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Reuters, April 15, 2021

Marc Frank

Article: Pressure to Accelerate Economic

Cuban Communist Party leader Raul Castro promised a decade ago he would
transform the Soviet-style command economy into a more mixed and market-driven
one “without haste and without pause.”

Now, with
the Caribbean country in crisis and even the most basic goods in short supply,
the party is under pressure to act faster as it convenes this weekend for its
eighth congress since the 1959 Revolution

The April
16-19 congress comes as Cubans battle worsening shortages of basic goods,
including food and medicine. An economic crisis has been exacerbated by a
tightening of decades-old U.S. sanctions and the coronavirus pandemic.

“I hope
that the congress will take a deep look at our internal problems, not to
reiterate promises but to quickly solve them,” said Julian Valdes, a
government accountant in Havana.

experts say reform has been undermined by vested bureaucratic interests and
ideologues within the party. They will be reading the tea leaves as new leaders
emerge in the all powerful politburo at the summit.

congress will mark the end of the Castro era as the 89-year-old Raul Castro –
the brother of late revolutionary leader Fidel – resigns as party secretary,
the most powerful position in Cuba.

Miguel Diaz-Canel is widely expected to replace him. “If President Miguel
Diaz-Canel is given the post of party secretary, it would strengthen his
ability to take decisions and it might augur well for more expansive
reforms,” said Carlos Saladrigas, president of the Cuba Study Group,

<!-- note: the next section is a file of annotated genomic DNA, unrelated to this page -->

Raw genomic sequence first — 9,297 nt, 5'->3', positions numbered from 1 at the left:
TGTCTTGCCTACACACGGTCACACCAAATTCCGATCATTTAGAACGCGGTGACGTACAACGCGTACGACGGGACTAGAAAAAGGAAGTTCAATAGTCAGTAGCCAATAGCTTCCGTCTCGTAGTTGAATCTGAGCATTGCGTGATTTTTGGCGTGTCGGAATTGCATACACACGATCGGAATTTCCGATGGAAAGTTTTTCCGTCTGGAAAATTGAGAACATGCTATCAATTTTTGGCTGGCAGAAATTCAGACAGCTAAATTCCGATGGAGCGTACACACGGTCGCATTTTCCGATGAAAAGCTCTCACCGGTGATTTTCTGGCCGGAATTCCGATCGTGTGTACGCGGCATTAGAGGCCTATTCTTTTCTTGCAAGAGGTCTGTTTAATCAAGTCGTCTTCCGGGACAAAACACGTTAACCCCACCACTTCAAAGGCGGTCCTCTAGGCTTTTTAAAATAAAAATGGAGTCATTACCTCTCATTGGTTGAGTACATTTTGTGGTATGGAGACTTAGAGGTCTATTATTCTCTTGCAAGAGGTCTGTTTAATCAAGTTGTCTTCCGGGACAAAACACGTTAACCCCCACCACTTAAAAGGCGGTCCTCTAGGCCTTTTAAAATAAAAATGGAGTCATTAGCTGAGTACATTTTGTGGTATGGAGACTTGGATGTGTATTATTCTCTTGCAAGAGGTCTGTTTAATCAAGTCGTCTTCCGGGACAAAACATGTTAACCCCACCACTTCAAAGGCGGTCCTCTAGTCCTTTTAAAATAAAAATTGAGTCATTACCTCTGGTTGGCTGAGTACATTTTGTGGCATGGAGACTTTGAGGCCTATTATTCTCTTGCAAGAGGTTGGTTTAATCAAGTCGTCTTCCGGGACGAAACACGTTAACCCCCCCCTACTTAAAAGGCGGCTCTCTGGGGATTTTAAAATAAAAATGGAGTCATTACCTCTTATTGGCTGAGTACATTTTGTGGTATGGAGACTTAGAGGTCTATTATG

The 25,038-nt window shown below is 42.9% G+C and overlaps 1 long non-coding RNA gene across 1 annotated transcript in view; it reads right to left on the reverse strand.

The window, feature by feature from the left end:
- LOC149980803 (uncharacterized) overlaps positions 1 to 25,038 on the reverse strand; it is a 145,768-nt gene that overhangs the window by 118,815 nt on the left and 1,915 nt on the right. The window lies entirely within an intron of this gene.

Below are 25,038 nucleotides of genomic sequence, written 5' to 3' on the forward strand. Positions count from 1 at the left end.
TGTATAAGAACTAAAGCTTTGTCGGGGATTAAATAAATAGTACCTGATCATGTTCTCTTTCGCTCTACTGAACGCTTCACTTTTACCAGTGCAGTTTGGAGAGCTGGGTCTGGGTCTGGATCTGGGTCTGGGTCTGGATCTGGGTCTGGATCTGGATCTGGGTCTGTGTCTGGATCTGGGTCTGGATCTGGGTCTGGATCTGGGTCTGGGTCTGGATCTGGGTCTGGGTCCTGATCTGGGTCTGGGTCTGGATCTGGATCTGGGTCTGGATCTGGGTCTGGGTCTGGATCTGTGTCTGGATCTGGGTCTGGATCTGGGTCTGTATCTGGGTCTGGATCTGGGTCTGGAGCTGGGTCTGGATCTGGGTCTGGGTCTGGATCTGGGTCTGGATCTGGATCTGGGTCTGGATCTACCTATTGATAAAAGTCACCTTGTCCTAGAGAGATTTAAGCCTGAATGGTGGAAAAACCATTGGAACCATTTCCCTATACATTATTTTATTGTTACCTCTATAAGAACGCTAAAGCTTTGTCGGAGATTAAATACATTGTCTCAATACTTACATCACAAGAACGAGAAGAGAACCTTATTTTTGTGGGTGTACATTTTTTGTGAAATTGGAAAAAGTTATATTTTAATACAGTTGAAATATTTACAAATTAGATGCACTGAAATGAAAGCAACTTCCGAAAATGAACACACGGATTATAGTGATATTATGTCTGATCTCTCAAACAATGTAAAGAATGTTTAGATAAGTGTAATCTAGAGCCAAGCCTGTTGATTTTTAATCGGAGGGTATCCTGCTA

composed of Cuban-American business people in favor of engagement with their

however, someone else is appointed, especially from the ‘old guard’, it would
possibly indicate… continuing economic stagnation,” he added.

long-time European investor in Cuba agreed, saying the government needed to
push ahead with reforms to improve competitiveness, including further
devaluation of the peso currency, liberalization of agriculture, and greater
incorporation of small- and medium-sized companies into the economy.

The pace
of that would be dictated by personnel changes announced at the congress, he
said, requesting anonymity.

60, said at a meeting last week on agriculture that “everything that
stimulates production, eliminates red tape and benefits producers is
favorable.”  That captures the
essence of reforms adopted by the party at its sixth congress in 2011 and again
five years ago at the seventh congress, but which have stalled amid resistance
from some party members and ideological infighting.

The party
has previously pledged to regulate and tax, not administer state-owned
businesses; allow markets more sway over the central planning system and
agriculture; do more to attract foreign investment; and support private


Kirk, a Cuba expert at Dalhousie University in Nova Scotia, said there was much
more to be done to free up the private sector, agriculture and foreign

Cuban government has taken only baby steps in all of these areas, and needs to
show greater initiative,” he said.

Over the
last nine months, following four years of stagnation and in 2020 an 11%
contraction of the economy, the government has made more forceful changes.

It has
granted more autonomy to state businesses to earn and spend hard currency and
loosened regulations on small private ones. It has also unified its two
currencies and devalued the remaining peso, cut utility and other subsidies,
and decentralized the pricing and sale of some farm products.

do not eat plans,” Prime Minister Manuel Marrero said this month,
expressing the new sense of urgency.

That will
be the underlying theme of the economic debate at the congress, according to
Cuban economist Omar Everleny.

said Cubans understood U.S. sanctions and the pandemic were partly to blame for
the hardships they faced, but also were tired of excuses and foot-dragging by

people demand more concrete actions and results from the party,” he said,
using agriculture as an example.  “It
is not enough to make an effort: there must be results. Thousands of measures
have been taken in agriculture, but the results are not yet on the shelves of
the average Cuban,” he said.